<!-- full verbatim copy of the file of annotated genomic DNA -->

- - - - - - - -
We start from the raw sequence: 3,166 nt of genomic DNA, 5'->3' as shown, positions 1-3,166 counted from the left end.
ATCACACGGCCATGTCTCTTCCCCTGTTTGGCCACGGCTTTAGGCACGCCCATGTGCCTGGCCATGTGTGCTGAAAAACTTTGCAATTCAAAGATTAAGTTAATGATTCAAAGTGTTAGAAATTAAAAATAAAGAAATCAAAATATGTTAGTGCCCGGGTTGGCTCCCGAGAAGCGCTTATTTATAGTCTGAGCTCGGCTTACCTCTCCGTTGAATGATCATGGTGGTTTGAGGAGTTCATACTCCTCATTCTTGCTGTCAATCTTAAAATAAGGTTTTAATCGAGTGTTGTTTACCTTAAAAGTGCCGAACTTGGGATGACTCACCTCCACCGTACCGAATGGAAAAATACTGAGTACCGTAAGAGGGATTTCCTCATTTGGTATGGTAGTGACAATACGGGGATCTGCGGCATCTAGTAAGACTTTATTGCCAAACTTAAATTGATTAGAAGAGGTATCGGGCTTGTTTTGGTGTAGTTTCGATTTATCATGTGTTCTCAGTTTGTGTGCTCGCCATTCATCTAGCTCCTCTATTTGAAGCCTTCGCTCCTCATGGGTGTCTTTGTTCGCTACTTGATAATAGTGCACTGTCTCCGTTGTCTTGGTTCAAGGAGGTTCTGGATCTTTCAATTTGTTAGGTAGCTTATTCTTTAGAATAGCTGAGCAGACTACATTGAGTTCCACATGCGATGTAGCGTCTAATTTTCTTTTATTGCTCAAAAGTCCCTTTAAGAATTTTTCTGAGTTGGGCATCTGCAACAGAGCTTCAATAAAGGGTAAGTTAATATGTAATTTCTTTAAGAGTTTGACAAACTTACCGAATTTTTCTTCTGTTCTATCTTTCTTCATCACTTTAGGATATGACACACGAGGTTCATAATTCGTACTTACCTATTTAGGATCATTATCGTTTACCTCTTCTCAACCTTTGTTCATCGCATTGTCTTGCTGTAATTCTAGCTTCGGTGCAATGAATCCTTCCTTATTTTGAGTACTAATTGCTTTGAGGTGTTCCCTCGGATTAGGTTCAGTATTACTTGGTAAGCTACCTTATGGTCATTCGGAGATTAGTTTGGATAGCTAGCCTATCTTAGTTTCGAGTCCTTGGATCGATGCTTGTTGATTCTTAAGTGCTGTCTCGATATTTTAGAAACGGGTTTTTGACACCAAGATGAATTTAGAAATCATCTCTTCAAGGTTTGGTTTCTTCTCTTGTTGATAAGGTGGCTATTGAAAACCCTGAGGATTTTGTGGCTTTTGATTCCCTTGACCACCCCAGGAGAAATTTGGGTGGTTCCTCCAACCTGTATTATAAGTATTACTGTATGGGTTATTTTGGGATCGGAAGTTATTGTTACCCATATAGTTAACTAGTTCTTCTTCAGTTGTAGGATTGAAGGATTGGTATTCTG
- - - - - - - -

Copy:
We start from the raw sequence: 3,166 nt of genomic DNA, 5'->3' as shown, positions 1-3,166 counted from the left end.
ATCACACGGCCATGTCTCTTCCCCTGTTTGGCCACGGCTTTAGGCACGCCCATGTGCCTGGCCATGTGTGCTGAAAAACTTTGCAATTCAAAGATTAAGTTAATGATTCAAAGTGTTAGAAATTAAAAATAAAGAAATCAAAATATGTTAGTGCCCGGGTTGGCTCCCGAGAAGCGCTTATTTATAGTCTGAGCTCGGCTTACCTCTCCGTTGAATGATCATGGTGGTTTGAGGAGTTCATACTCCTCATTCTTGCTGTCAATCTTAAAATAAGGTTTTAATCGAGTGTTGTTTACCTTAAAAGTGCCGAACTTGGGATGACTCACCTCCACCGTACCGAATGGAAAAATACTGAGTACCGTAAGAGGGATTTCCTCATTTGGTATGGTAGTGACAATACGGGGATCTGCGGCATCTAGTAAGACTTTATTGCCAAACTTAAATTGATTAGAAGAGGTATCGGGCTTGTTTTGGTGTAGTTTCGATTTATCATGTGTTCTCAGTTTGTGTGCTCGCCATTCATCTAGCTCCTCTATTTGAAGCCTTCGCTCCTCATGGGTGTCTTTGTTCGCTACTTGATAATAGTGCACTGTCTCCGTTGTCTTGGTTCAAGGAGGTTCTGGATCTTTCAATTTGTTAGGTAGCTTATTCTTTAGAATAGCTGAGCAGACTACATTGAGTTCCACATGCGATGTAGCGTCTAATTTTCTTTTATTGCTCAAAAGTCCCTTTAAGAATTTTTCTGAGTTGGGCATCTGCAACAGAGCTTCAATAAAGGGTAAGTTAATATGTAATTTCTTTAAGAGTTTGACAAACTTACCGAATTTTTCTTCTGTTCTATCTTTCTTCATCACTTTAGGATATGACACACGAGGTTCATAATTCGTACTTACCTATTTAGGATCATTATCGTTTACCTCTTCTCAACCTTTGTTCATCGCATTGTCTTGCTGTAATTCTAGCTTCGGTGCAATGAATCCTTCCTTATTTTGAGTACTAATTGCTTTGAGGTGTTCCCTCGGATTAGGTTCAGTATTACTTGGTAAGCTACCTTATGGTCATTCGGAGATTAGTTTGGATAGCTAGCCTATCTTAGTTTCGAGTCCTTGGATCGATGCTTGTTGATTCTTAAGTGCTGTCTCGATATTTTAGAAACGGGTTTTTGACACCAAGATGAATTTAGAAATCATCTCTTCAAGGTTTGGTTTCTTCTCTTGTTGATAAGGTGGCTATTGAAAACCCTGAGGATTTTGTGGCTTTTGATTCCCTTGACCACCCCAGGAGAAATTTGGGTGGTTCCTCCAACCTGTATTATAAGTATTACTGTATGGGTTATTTTGGGATCGGAAGTTATTGTTACCCATATAGTTAACTAGTTCTTCTTCAGTTGTAGGATTGAAGGATTGGTATTCTG